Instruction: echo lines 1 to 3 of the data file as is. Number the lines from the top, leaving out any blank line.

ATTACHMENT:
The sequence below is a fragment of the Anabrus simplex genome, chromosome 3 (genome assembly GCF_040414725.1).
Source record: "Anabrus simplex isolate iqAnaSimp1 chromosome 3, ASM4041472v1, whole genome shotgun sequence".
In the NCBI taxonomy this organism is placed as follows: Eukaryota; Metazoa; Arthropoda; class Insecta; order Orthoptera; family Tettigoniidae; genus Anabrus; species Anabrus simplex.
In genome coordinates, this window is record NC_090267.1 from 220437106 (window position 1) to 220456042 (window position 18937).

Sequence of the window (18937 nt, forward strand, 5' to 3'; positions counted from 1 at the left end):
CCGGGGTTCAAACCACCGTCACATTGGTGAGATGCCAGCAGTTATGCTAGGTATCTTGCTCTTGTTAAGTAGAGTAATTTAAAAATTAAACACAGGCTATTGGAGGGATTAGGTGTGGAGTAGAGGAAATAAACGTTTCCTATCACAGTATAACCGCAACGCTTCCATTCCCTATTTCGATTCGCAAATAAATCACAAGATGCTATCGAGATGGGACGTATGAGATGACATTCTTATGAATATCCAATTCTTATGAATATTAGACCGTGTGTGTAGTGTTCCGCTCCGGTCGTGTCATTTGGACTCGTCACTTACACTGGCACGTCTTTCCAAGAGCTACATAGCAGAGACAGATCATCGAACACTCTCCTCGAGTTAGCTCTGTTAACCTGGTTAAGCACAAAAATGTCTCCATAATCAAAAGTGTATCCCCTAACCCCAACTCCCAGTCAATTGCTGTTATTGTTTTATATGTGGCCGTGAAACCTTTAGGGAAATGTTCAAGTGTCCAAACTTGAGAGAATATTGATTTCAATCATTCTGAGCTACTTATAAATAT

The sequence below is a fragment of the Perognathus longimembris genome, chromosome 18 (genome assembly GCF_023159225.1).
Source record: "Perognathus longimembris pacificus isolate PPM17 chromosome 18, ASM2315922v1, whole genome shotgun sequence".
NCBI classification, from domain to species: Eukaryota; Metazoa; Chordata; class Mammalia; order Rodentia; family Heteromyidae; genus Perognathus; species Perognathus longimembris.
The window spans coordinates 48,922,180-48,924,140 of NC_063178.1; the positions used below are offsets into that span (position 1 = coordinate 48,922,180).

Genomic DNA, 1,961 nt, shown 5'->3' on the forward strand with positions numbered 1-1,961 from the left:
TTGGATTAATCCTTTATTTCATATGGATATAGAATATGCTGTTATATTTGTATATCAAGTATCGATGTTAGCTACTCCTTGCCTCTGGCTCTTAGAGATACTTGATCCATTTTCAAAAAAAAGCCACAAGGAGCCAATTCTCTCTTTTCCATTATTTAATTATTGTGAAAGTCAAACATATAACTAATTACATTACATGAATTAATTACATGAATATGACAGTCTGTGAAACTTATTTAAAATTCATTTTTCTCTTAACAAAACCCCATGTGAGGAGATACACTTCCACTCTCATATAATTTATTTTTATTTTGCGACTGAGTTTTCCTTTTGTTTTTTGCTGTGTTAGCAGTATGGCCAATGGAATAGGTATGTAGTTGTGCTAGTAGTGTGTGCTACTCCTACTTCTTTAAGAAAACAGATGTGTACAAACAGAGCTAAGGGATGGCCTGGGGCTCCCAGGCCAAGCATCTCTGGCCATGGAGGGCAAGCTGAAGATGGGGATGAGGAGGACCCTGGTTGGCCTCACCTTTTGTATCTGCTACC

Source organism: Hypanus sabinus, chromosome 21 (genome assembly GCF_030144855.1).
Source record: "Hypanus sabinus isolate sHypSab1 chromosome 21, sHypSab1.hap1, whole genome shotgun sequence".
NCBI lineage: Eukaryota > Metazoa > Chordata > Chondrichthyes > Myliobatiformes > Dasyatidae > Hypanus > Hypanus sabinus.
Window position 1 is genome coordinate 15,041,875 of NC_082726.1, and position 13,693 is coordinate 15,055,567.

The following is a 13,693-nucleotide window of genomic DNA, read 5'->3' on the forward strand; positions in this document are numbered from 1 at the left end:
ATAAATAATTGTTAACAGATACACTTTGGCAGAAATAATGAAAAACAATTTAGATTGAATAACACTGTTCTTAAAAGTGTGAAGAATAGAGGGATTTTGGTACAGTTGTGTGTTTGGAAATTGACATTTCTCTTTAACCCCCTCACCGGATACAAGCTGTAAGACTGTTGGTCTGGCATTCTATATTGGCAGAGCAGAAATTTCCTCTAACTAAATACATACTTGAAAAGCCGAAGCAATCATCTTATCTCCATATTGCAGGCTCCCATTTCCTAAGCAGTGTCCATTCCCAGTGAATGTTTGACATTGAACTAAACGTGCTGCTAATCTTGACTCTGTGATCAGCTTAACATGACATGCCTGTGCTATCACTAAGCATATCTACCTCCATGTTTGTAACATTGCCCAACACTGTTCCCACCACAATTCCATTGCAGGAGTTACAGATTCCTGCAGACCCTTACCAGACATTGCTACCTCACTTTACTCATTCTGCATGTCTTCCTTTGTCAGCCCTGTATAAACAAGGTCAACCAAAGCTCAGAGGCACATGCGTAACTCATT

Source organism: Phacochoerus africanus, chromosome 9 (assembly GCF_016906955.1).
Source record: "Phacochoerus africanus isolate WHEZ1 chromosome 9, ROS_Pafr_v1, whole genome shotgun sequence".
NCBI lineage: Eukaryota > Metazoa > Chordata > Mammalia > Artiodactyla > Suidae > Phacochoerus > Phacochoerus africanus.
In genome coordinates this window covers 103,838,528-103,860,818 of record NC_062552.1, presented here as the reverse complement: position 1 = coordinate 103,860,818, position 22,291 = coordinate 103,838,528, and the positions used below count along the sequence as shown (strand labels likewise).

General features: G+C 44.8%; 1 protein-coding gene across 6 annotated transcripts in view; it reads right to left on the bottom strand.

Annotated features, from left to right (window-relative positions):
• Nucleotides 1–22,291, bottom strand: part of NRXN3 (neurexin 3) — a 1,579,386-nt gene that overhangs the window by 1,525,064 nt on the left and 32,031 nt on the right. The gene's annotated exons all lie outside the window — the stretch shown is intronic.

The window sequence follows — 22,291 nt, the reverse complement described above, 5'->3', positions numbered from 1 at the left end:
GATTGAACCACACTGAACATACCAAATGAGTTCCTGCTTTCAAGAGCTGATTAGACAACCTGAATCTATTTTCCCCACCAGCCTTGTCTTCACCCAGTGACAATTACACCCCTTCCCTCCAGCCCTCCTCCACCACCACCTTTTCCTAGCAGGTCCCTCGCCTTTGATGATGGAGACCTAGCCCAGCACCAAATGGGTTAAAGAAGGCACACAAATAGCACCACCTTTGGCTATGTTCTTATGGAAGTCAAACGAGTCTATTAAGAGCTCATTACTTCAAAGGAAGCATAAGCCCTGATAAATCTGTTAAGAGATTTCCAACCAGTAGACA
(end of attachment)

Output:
The sequence below is a fragment of the Anabrus simplex genome, chromosome 3 (genome assembly GCF_040414725.1).
Source record: "Anabrus simplex isolate iqAnaSimp1 chromosome 3, ASM4041472v1, whole genome shotgun sequence".
In the NCBI taxonomy this organism is placed as follows: Eukaryota; Metazoa; Arthropoda; class Insecta; order Orthoptera; family Tettigoniidae; genus Anabrus; species Anabrus simplex.